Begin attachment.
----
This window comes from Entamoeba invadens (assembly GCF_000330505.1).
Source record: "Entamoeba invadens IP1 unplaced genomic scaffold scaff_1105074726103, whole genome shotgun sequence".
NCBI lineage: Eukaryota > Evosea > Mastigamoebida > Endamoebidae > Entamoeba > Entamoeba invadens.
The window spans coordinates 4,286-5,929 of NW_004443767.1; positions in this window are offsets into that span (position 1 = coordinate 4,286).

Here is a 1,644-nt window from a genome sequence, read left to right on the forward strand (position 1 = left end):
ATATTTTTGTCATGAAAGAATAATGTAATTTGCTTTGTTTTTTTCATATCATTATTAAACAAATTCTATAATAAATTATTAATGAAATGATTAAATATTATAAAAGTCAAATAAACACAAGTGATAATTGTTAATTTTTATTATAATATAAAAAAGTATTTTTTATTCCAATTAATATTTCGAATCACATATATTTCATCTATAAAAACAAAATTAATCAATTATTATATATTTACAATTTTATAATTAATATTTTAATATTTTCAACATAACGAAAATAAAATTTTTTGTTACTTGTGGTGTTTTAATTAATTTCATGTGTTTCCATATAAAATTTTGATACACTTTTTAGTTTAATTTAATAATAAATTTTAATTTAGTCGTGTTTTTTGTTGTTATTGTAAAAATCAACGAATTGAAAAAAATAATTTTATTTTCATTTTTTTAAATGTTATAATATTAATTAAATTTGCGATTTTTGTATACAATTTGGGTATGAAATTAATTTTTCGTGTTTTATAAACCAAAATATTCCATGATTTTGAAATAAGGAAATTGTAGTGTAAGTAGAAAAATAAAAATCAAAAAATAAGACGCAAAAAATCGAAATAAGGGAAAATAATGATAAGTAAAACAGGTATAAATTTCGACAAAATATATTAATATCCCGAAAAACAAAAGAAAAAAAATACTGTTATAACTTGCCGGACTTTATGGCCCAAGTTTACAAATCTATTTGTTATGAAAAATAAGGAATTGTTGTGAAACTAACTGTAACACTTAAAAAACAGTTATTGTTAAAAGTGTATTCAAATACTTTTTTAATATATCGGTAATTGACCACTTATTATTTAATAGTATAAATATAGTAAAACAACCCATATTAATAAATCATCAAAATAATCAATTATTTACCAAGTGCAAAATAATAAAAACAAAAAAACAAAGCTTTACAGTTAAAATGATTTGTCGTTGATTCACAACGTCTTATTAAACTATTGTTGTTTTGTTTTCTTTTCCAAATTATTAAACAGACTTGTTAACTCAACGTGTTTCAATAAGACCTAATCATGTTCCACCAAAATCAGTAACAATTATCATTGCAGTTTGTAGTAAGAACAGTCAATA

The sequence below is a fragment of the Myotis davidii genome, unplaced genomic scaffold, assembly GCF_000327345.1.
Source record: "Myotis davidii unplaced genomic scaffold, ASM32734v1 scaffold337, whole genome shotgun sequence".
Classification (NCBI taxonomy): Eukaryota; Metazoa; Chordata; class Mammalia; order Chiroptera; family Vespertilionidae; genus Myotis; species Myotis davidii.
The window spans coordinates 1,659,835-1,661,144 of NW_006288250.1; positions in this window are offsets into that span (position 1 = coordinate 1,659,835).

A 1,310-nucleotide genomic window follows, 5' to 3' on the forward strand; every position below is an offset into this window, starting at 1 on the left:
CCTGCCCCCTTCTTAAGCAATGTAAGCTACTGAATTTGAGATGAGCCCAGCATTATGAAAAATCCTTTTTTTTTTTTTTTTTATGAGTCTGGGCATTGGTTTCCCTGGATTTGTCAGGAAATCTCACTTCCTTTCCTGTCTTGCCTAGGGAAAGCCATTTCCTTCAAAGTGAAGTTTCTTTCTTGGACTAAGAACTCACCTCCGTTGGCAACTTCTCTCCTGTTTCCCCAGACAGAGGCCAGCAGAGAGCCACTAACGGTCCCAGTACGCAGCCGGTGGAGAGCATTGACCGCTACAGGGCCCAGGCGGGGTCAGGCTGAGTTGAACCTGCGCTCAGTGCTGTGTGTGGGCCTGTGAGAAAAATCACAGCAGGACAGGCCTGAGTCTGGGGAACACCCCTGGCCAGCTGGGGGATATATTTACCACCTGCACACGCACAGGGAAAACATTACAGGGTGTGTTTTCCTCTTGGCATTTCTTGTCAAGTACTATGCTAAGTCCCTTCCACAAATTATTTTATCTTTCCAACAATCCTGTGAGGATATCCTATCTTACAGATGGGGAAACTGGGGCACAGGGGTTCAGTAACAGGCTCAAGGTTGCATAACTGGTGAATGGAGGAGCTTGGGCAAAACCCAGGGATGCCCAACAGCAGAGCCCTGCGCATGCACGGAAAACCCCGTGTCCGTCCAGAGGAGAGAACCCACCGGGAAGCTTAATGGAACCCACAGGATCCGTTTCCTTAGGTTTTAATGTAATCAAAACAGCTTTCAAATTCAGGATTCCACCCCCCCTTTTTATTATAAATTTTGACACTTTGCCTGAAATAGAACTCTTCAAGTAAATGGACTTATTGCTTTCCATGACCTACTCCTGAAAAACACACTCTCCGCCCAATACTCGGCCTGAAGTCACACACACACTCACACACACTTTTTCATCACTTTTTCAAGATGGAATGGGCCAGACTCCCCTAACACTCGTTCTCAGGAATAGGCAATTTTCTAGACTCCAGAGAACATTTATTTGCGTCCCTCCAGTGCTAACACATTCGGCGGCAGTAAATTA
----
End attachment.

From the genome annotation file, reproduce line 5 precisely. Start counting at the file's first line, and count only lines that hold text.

Here is a 1,644-nt window from a genome sequence, read left to right on the forward strand (position 1 = left end):